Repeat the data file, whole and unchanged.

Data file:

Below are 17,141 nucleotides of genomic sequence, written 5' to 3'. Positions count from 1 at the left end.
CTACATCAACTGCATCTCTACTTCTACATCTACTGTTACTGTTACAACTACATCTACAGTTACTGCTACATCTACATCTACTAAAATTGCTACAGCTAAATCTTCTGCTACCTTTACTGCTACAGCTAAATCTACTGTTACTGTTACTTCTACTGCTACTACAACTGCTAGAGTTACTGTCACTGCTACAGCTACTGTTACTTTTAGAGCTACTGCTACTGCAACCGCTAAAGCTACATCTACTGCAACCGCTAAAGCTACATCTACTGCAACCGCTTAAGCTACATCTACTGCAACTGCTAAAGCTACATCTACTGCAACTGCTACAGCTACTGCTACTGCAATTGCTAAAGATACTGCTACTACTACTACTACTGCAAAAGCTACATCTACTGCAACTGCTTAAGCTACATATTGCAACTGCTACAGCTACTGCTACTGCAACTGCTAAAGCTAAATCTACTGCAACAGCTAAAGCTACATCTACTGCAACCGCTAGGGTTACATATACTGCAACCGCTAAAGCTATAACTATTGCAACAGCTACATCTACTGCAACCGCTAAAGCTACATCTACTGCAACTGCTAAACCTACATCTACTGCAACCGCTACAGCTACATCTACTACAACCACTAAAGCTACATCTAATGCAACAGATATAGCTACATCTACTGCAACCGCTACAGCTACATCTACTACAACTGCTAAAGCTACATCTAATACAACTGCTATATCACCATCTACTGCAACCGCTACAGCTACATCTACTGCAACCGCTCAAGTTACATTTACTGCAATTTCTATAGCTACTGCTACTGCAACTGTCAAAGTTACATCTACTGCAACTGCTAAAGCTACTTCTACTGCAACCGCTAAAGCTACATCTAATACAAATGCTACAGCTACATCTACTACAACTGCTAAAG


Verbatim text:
Below are 17,141 nucleotides of genomic sequence, written 5' to 3'. Positions count from 1 at the left end.
CTACATCAACTGCATCTCTACTTCTACATCTACTGTTACTGTTACAACTACATCTACAGTTACTGCTACATCTACATCTACTAAAATTGCTACAGCTAAATCTTCTGCTACCTTTACTGCTACAGCTAAATCTACTGTTACTGTTACTTCTACTGCTACTACAACTGCTAGAGTTACTGTCACTGCTACAGCTACTGTTACTTTTAGAGCTACTGCTACTGCAACCGCTAAAGCTACATCTACTGCAACCGCTAAAGCTACATCTACTGCAACCGCTTAAGCTACATCTACTGCAACTGCTAAAGCTACATCTACTGCAACTGCTACAGCTACTGCTACTGCAATTGCTAAAGATACTGCTACTACTACTACTACTGCAAAAGCTACATCTACTGCAACTGCTTAAGCTACATATTGCAACTGCTACAGCTACTGCTACTGCAACTGCTAAAGCTAAATCTACTGCAACAGCTAAAGCTACATCTACTGCAACCGCTAGGGTTACATATACTGCAACCGCTAAAGCTATAACTATTGCAACAGCTACATCTACTGCAACCGCTAAAGCTACATCTACTGCAACTGCTAAACCTACATCTACTGCAACCGCTACAGCTACATCTACTACAACCACTAAAGCTACATCTAATGCAACAGATATAGCTACATCTACTGCAACCGCTACAGCTACATCTACTACAACTGCTAAAGCTACATCTAATACAACTGCTATATCACCATCTACTGCAACCGCTACAGCTACATCTACTGCAACCGCTCAAGTTACATTTACTGCAATTTCTATAGCTACTGCTACTGCAACTGTCAAAGTTACATCTACTGCAACTGCTAAAGCTACTTCTACTGCAACCGCTAAAGCTACATCTAATACAAATGCTACAGCTACATCTACTACAACTGCTAAAG